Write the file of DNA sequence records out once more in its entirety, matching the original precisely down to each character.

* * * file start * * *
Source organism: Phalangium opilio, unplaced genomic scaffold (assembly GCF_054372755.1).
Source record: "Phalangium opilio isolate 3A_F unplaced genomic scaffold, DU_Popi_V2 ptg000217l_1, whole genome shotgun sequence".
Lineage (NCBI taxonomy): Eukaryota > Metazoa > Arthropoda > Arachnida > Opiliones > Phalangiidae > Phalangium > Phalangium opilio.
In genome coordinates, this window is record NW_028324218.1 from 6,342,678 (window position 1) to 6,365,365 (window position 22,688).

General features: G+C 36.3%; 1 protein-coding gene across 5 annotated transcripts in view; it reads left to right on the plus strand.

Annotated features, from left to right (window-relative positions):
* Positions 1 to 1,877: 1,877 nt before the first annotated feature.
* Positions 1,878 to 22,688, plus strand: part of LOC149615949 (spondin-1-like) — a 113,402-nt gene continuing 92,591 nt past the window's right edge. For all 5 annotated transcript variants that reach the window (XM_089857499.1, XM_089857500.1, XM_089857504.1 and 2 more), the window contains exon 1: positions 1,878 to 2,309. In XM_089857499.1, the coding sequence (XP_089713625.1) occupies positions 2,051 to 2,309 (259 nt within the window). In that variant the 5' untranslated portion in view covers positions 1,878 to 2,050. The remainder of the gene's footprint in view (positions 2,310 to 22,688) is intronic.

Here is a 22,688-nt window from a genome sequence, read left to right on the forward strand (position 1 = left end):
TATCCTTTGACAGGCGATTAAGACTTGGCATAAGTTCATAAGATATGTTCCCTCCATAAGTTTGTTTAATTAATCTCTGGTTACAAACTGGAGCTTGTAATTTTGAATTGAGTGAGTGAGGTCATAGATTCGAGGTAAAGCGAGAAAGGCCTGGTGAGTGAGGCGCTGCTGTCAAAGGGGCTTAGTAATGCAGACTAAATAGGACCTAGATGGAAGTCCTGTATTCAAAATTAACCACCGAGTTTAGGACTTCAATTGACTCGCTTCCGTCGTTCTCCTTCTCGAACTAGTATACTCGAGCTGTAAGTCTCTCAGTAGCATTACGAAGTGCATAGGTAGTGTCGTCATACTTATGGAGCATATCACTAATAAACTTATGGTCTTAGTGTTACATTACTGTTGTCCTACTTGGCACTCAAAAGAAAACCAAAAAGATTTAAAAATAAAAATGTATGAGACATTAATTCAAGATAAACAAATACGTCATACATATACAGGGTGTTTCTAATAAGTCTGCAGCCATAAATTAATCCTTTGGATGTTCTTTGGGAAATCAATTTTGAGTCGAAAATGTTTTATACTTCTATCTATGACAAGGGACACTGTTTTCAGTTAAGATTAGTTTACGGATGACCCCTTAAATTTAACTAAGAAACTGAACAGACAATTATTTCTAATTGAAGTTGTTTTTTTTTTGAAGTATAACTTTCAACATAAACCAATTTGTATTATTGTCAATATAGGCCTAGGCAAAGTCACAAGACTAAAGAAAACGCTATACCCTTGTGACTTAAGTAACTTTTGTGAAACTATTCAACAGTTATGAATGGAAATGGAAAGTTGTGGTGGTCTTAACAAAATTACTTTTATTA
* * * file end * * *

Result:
Source organism: Phalangium opilio, unplaced genomic scaffold (assembly GCF_054372755.1).
Source record: "Phalangium opilio isolate 3A_F unplaced genomic scaffold, DU_Popi_V2 ptg000217l_1, whole genome shotgun sequence".
Lineage (NCBI taxonomy): Eukaryota > Metazoa > Arthropoda > Arachnida > Opiliones > Phalangiidae > Phalangium > Phalangium opilio.
In genome coordinates, this window is record NW_028324218.1 from 6,342,678 (window position 1) to 6,365,365 (window position 22,688).

General features: G+C 36.3%; 1 protein-coding gene across 5 annotated transcripts in view; it reads left to right on the plus strand.

Annotated features, from left to right (window-relative positions):
* Positions 1 to 1,877: 1,877 nt before the first annotated feature.
* Positions 1,878 to 22,688, plus strand: part of LOC149615949 (spondin-1-like) — a 113,402-nt gene continuing 92,591 nt past the window's right edge. For all 5 annotated transcript variants that reach the window (XM_089857499.1, XM_089857500.1, XM_089857504.1 and 2 more), the window contains exon 1: positions 1,878 to 2,309. In XM_089857499.1, the coding sequence (XP_089713625.1) occupies positions 2,051 to 2,309 (259 nt within the window). In that variant the 5' untranslated portion in view covers positions 1,878 to 2,050. The remainder of the gene's footprint in view (positions 2,310 to 22,688) is intronic.

Here is a 22,688-nt window from a genome sequence, read left to right on the forward strand (position 1 = left end):
TATCCTTTGACAGGCGATTAAGACTTGGCATAAGTTCATAAGATATGTTCCCTCCATAAGTTTGTTTAATTAATCTCTGGTTACAAACTGGAGCTTGTAATTTTGAATTGAGTGAGTGAGGTCATAGATTCGAGGTAAAGCGAGAAAGGCCTGGTGAGTGAGGCGCTGCTGTCAAAGGGGCTTAGTAATGCAGACTAAATAGGACCTAGATGGAAGTCCTGTATTCAAAATTAACCACCGAGTTTAGGACTTCAATTGACTCGCTTCCGTCGTTCTCCTTCTCGAACTAGTATACTCGAGCTGTAAGTCTCTCAGTAGCATTACGAAGTGCATAGGTAGTGTCGTCATACTTATGGAGCATATCACTAATAAACTTATGGTCTTAGTGTTACATTACTGTTGTCCTACTTGGCACTCAAAAGAAAACCAAAAAGATTTAAAAATAAAAATGTATGAGACATTAATTCAAGATAAACAAATACGTCATACATATACAGGGTGTTTCTAATAAGTCTGCAGCCATAAATTAATCCTTTGGATGTTCTTTGGGAAATCAATTTTGAGTCGAAAATGTTTTATACTTCTATCTATGACAAGGGACACTGTTTTCAGTTAAGATTAGTTTACGGATGACCCCTTAAATTTAACTAAGAAACTGAACAGACAATTATTTCTAATTGAAGTTGTTTTTTTTTTGAAGTATAACTTTCAACATAAACCAATTTGTATTATTGTCAATATAGGCCTAGGCAAAGTCACAAGACTAAAGAAAACGCTATACCCTTGTGACTTAAGTAACTTTTGTGAAACTATTCAACAGTTATGAATGGAAATGGAAAGTTGTGGTGGTCTTAACAAAATTACTTTTATTA